Canada’s competition watchdog is launching a study to examine whether the highly concentrated grocery sector is contributing to rising food costs.
“With inflation on the rise, Canadian consumers have seen their purchasing power decline,” the Competition Bureau said in a news release Monday.
“This is especially true when buying groceries. In fact, grocery prices in Canada are increasing at the fastest rate seen in 40 years.”
Grocery prices in September rose at the fastest pace since 1981, with prices up 11.4 per cent compared with a year ago. That compared with an overall inflation rate of 6.9 per cent.
Although the overall inflation rate has begun to drop from its peak of 8.1 per cent in June, food prices have not only outstripped that but continue to rise.
The Competition Bureau said Monday its study will examine to what extent higher grocery prices are related to changing competitive dynamics in the sector.
It expects to explore how the government could act to combat grocery price increases by way of greater competition in the industry.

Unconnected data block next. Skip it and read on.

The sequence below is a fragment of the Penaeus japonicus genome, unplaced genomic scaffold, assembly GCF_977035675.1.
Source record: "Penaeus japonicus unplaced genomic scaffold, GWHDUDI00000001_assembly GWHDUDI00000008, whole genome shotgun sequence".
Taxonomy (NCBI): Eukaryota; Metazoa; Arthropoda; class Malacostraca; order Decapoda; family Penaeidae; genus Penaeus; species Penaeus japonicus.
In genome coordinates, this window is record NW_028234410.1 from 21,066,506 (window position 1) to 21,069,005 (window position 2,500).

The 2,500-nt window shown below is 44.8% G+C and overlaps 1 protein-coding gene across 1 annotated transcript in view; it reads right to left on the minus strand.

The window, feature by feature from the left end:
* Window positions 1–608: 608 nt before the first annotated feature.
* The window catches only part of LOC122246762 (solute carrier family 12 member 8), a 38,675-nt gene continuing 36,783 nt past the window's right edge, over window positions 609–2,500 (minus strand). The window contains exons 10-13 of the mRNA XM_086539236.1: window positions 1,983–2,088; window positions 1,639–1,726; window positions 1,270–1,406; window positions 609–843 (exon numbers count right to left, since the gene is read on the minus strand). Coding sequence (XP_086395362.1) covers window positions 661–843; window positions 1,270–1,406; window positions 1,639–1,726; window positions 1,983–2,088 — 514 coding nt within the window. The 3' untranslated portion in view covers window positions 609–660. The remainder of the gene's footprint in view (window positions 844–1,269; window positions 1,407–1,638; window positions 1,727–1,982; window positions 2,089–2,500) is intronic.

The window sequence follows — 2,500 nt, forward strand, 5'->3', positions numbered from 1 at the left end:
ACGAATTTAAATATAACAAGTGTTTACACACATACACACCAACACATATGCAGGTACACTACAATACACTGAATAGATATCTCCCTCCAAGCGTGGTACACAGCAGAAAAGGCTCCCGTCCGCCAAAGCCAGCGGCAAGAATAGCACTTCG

It noted that the grocery sector is concentrated, with many Canadians buying from one of three companies: Loblaw, Metro and Sobeys’ parent company Empire Co. Ltd.
The level of competition varies across the country, it said.
The Competition Bureau will provide a set of recommendations for the government in its final report, which it plans to publish in June.
Earlier this month, the House of Commons Agriculture Committee voted to investigate food prices.
The House of Commons also voted unanimously in favour of an NDP motion calling on the government to tackle “corporate greed” in the grocery sector.
This report by The Canadian Press was first published Oct. 24, 2022.